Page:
Recent trends suggest that you can teach your dog any number of tricks in just two weeks! Some even claim that almost every canine mood or behavior can be corrected within this time frame.
This isn’t necessarily false, but it is very misleading.
Two weeks is not enough to train most dogs. In fact — and I’m being totally honest here — there are only three scenarios where a novice trainer could succeed in teaching their dog anything in less than a month:
Dogs who already show strong obedience at a young age
Dogs whose owners pay close attention to them and make sure they’re well-trained
Smooth, intelligent breeds like Labradors or German Shepherds
If you’re reading this article then chances are you don’t fit into any of these categories. That’s okay though, because we're going to talk about some strategies for creating a bond with your dog and training him or her how to do something helpful.
I've spent years developing my skills as a trainer, so if you want to learn something from me, I'm willing to help you out. You might find it interesting to know that many of my best tips come directly from studying the psychology of animals. It's all about understanding what motivates different species and using that knowledge to motivate your own pet.
Here are seven things that take more than two weeks to really nail.
Decide what you want your dog to learn
The term “training” usually implies something that requires longer than two weeks. This is not the case when it comes to teaching your dog basic behaviors like walking, sit, down, or coming back.
There are many different types of training courses available at any given time. Some focus more on socialization, while others teach discrete commands such as walk, sit, and stay.
The most efficient way to train your dog depends on your goal. If you just want your puppy to be comfortable around other dogs, then there are several low-cost options you can try out. For example, doggy day care facilities offer play dates for puppies so they can meet some other dogs!
If you would like your dog to work for command, then there are strategies that require less intensive supervision. A well trained dog will understand what commands mean, but he may need extra help putting them into action.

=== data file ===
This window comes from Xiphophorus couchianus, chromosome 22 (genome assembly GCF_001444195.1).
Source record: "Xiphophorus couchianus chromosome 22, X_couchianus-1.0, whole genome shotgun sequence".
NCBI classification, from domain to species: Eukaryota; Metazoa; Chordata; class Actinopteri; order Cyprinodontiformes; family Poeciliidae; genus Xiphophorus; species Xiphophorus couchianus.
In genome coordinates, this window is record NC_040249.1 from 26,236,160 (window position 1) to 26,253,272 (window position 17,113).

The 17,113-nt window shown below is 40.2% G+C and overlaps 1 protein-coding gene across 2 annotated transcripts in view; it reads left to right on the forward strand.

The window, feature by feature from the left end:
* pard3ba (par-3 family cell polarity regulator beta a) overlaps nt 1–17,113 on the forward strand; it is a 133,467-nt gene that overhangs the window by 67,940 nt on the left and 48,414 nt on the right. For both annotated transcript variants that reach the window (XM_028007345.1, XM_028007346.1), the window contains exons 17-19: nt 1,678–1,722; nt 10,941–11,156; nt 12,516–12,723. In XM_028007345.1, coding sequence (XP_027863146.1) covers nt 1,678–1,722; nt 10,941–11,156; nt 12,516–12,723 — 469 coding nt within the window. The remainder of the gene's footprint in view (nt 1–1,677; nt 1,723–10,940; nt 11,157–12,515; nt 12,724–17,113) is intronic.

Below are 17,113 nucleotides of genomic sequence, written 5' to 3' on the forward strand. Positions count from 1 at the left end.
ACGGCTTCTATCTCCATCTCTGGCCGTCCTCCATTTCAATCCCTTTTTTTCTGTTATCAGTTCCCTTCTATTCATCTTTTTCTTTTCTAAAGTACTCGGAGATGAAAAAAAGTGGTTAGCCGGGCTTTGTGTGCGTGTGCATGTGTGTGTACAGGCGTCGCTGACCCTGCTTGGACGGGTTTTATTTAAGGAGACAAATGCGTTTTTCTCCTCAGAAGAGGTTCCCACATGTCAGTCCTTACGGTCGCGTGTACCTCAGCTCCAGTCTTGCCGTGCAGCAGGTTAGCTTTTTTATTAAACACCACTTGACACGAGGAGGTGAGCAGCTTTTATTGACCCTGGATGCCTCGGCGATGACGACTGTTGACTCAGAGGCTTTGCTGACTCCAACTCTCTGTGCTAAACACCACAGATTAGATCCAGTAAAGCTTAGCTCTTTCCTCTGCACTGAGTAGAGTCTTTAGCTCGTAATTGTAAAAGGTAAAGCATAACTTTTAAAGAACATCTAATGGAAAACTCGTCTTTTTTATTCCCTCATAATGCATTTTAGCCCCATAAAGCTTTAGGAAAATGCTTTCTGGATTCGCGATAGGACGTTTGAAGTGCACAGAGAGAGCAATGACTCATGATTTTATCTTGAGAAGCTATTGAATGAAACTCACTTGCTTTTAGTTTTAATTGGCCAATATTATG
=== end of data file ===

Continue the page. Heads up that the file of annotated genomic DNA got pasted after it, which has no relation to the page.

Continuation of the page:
That’s where we come in! We can help you choose the best strategy for your specific needs.
Write down the methods you would like to use
There are several different training strategies that can be used with every breed of dog. Some dogs require verbal commands, while others learn by example or direct instruction.
Certain types of dogs also need more formalized lessons to understand how to respond to certain behaviors. This is typically referred to as teaching a behavior set and allows for repeated experiences of the same thing happening so your dog gets the picture.
A few weeks ago, I mentioned some easy ways to train your puppy using basic principles. These are very effective starting points when it comes to educating your furry friend.
In this article, we will go into detail about another great way to teach your dog new tricks! He or she does not have to know any fancy terms or concepts to receive their first lesson. All they need is someone willing to help them out at least once per day.
Find a trainer
First, you will need to find a dog training professional or instructor. There are many ways to learn how to train your puppy. Some offer one-on-one lessons with your puppy, while others have group classes where there are several puppies of different levels.
Some trainers only teach certain types of dogs (for example, those who work with Lab mixes can give tips for teaching your Labrador retriever). Others may focus more on behavioral issues than practical skills like house breaking. This is okay!
Most importantly, be sure that you feel comfortable being around the trainer and the other people that your puppy meets on a regular basis. You want to trust them, so make sure that you both agree on things before starting training sessions.
General tips when looking into potential canine educators include checking their certifications, speaking with past students, and getting references from family members or friends.
Consistency is important
Recent studies show that even a few days of training can result in major changes to dog behavior. Technically, this means that even if you only have two weeks until the summer season, you can start teaching your new puppy or dog basic commands!
Two weeks may seem like an incredibly short amount of time, but it’s all about consistency. The hardest part will be sticking with it every day for at least ten minutes, which is totally doable.
Every week, try to spend one hour each day working with your dog on their commands. If you need to, you can break up the session into several shorter ones throughout the day.